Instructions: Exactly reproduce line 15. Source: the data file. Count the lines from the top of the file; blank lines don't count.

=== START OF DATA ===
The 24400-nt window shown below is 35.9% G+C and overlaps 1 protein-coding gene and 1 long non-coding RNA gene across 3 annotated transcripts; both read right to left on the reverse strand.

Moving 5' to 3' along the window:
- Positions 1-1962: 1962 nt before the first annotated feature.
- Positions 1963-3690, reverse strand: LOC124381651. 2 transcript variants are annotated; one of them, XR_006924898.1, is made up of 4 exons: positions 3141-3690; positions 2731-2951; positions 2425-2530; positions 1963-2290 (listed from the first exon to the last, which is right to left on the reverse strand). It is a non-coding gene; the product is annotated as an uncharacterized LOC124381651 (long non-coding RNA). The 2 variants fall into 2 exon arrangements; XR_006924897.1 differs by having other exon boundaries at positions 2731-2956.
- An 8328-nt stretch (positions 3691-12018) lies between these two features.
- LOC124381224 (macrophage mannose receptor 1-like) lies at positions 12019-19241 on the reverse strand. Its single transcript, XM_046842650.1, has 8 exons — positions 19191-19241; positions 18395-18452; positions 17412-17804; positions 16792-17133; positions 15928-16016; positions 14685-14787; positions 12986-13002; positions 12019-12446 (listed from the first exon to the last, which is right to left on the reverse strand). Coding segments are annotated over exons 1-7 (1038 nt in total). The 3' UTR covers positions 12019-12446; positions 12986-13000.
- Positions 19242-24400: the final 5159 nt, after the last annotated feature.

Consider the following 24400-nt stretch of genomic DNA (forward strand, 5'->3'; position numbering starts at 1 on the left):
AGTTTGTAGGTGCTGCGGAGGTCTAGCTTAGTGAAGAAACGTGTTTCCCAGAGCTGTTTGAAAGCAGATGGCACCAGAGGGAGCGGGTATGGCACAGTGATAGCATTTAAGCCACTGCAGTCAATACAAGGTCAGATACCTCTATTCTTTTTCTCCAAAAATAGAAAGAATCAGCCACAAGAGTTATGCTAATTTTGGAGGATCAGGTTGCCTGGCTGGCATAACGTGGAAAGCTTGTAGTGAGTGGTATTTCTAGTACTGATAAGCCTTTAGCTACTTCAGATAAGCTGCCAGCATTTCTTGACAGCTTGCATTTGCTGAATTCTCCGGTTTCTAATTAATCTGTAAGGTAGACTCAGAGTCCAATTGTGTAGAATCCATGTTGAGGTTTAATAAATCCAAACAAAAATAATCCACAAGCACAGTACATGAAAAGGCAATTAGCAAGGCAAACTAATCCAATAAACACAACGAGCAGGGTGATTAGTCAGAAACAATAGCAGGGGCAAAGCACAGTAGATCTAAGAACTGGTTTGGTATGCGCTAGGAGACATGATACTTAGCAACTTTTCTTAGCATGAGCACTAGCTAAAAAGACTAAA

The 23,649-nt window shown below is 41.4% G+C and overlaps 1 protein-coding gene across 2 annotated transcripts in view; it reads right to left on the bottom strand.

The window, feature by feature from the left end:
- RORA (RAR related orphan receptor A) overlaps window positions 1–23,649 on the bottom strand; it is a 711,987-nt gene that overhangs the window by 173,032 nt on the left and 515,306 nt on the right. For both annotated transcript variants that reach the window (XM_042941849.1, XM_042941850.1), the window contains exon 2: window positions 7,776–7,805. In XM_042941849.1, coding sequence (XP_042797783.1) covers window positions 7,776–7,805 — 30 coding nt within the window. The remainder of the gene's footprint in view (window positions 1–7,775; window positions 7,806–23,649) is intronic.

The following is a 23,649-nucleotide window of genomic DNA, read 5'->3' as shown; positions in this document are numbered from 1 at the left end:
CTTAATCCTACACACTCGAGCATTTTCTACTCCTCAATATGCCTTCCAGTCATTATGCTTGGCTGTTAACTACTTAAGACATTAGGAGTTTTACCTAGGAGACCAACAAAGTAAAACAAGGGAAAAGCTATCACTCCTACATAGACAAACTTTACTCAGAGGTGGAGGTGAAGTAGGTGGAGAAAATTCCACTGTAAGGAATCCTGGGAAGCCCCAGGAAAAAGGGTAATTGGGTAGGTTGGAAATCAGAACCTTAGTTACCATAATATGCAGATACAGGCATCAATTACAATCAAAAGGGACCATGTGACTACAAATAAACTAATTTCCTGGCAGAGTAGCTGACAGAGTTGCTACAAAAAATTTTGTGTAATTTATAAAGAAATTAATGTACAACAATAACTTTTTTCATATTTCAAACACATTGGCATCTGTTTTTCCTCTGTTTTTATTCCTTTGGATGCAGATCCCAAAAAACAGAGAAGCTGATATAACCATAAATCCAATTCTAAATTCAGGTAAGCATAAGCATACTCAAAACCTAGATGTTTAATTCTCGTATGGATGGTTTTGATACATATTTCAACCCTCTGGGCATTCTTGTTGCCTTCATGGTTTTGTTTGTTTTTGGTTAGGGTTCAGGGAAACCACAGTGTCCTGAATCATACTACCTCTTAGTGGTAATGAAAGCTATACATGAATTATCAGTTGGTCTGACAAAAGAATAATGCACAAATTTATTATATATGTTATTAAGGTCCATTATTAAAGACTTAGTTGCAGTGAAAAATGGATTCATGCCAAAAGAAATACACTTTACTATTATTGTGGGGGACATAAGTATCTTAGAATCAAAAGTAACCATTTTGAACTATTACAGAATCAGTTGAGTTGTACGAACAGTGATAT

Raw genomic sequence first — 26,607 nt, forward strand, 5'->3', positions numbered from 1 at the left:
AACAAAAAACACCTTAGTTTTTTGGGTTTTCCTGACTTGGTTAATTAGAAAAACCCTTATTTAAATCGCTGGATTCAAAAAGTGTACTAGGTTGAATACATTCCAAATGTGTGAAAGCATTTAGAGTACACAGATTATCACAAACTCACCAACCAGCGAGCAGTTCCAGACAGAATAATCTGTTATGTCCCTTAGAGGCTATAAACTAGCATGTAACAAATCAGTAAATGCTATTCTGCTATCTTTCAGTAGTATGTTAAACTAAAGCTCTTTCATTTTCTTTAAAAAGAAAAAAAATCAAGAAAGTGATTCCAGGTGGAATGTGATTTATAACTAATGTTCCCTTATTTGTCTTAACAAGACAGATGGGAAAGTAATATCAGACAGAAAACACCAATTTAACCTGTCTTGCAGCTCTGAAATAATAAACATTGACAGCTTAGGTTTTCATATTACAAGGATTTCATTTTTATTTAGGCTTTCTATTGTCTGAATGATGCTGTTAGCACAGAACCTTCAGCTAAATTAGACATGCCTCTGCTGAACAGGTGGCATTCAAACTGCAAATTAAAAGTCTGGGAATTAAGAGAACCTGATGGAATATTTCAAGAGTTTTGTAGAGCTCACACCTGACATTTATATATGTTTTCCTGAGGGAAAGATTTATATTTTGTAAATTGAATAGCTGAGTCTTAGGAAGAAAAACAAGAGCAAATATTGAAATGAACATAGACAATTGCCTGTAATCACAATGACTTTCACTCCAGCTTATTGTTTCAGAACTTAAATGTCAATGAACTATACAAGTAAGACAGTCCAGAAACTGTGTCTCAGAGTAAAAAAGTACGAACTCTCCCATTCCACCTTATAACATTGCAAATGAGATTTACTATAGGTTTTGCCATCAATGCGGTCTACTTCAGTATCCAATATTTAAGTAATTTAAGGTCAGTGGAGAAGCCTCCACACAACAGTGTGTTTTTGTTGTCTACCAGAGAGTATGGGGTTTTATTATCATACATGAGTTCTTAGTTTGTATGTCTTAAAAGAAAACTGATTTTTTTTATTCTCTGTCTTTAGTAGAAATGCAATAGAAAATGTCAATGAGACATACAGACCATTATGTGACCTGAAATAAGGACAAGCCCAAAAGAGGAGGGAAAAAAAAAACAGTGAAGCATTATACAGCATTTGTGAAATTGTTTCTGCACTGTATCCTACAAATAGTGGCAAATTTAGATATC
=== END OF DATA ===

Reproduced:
Raw genomic sequence first — 26,607 nt, forward strand, 5'->3', positions numbered from 1 at the left: